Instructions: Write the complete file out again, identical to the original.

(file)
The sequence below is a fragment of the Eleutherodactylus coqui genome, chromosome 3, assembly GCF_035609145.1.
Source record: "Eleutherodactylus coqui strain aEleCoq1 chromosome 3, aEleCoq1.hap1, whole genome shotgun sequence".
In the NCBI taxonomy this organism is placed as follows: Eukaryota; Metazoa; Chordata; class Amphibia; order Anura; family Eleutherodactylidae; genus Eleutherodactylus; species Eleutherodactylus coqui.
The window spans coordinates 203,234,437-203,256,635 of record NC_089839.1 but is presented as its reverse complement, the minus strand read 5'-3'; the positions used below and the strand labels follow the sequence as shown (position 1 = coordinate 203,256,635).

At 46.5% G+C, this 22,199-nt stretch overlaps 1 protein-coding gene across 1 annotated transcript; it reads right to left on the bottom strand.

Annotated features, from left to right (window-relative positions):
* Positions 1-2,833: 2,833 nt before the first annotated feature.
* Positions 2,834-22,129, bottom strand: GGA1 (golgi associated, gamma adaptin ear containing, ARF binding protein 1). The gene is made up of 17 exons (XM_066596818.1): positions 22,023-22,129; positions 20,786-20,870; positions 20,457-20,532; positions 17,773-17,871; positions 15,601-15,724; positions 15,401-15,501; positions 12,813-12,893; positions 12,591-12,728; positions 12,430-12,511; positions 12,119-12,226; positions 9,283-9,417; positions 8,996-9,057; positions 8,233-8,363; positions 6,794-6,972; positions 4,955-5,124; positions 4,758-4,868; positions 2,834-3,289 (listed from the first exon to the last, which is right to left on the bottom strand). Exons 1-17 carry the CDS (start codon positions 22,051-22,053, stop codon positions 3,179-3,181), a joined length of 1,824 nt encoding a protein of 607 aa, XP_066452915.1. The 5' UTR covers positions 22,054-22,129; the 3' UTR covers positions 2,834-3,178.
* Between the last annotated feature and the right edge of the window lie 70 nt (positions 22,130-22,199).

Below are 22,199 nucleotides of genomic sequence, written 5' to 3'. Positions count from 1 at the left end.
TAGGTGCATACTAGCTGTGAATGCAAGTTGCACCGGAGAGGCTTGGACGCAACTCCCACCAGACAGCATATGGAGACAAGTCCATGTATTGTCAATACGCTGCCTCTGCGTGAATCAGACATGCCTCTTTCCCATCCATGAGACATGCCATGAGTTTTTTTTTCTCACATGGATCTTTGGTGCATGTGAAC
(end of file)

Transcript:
The sequence below is a fragment of the Eleutherodactylus coqui genome, chromosome 3, assembly GCF_035609145.1.
Source record: "Eleutherodactylus coqui strain aEleCoq1 chromosome 3, aEleCoq1.hap1, whole genome shotgun sequence".
In the NCBI taxonomy this organism is placed as follows: Eukaryota; Metazoa; Chordata; class Amphibia; order Anura; family Eleutherodactylidae; genus Eleutherodactylus; species Eleutherodactylus coqui.
The window spans coordinates 203,234,437-203,256,635 of record NC_089839.1 but is presented as its reverse complement, the minus strand read 5'-3'; the positions used below and the strand labels follow the sequence as shown (position 1 = coordinate 203,256,635).

At 46.5% G+C, this 22,199-nt stretch overlaps 1 protein-coding gene across 1 annotated transcript; it reads right to left on the bottom strand.

Annotated features, from left to right (window-relative positions):
* Positions 1-2,833: 2,833 nt before the first annotated feature.
* Positions 2,834-22,129, bottom strand: GGA1 (golgi associated, gamma adaptin ear containing, ARF binding protein 1). The gene is made up of 17 exons (XM_066596818.1): positions 22,023-22,129; positions 20,786-20,870; positions 20,457-20,532; positions 17,773-17,871; positions 15,601-15,724; positions 15,401-15,501; positions 12,813-12,893; positions 12,591-12,728; positions 12,430-12,511; positions 12,119-12,226; positions 9,283-9,417; positions 8,996-9,057; positions 8,233-8,363; positions 6,794-6,972; positions 4,955-5,124; positions 4,758-4,868; positions 2,834-3,289 (listed from the first exon to the last, which is right to left on the bottom strand). Exons 1-17 carry the CDS (start codon positions 22,051-22,053, stop codon positions 3,179-3,181), a joined length of 1,824 nt encoding a protein of 607 aa, XP_066452915.1. The 5' UTR covers positions 22,054-22,129; the 3' UTR covers positions 2,834-3,178.
* Between the last annotated feature and the right edge of the window lie 70 nt (positions 22,130-22,199).

Below are 22,199 nucleotides of genomic sequence, written 5' to 3'. Positions count from 1 at the left end.
TAGGTGCATACTAGCTGTGAATGCAAGTTGCACCGGAGAGGCTTGGACGCAACTCCCACCAGACAGCATATGGAGACAAGTCCATGTATTGTCAATACGCTGCCTCTGCGTGAATCAGACATGCCTCTTTCCCATCCATGAGACATGCCATGAGTTTTTTTTTCTCACATGGATCTTTGGTGCATGTGAAC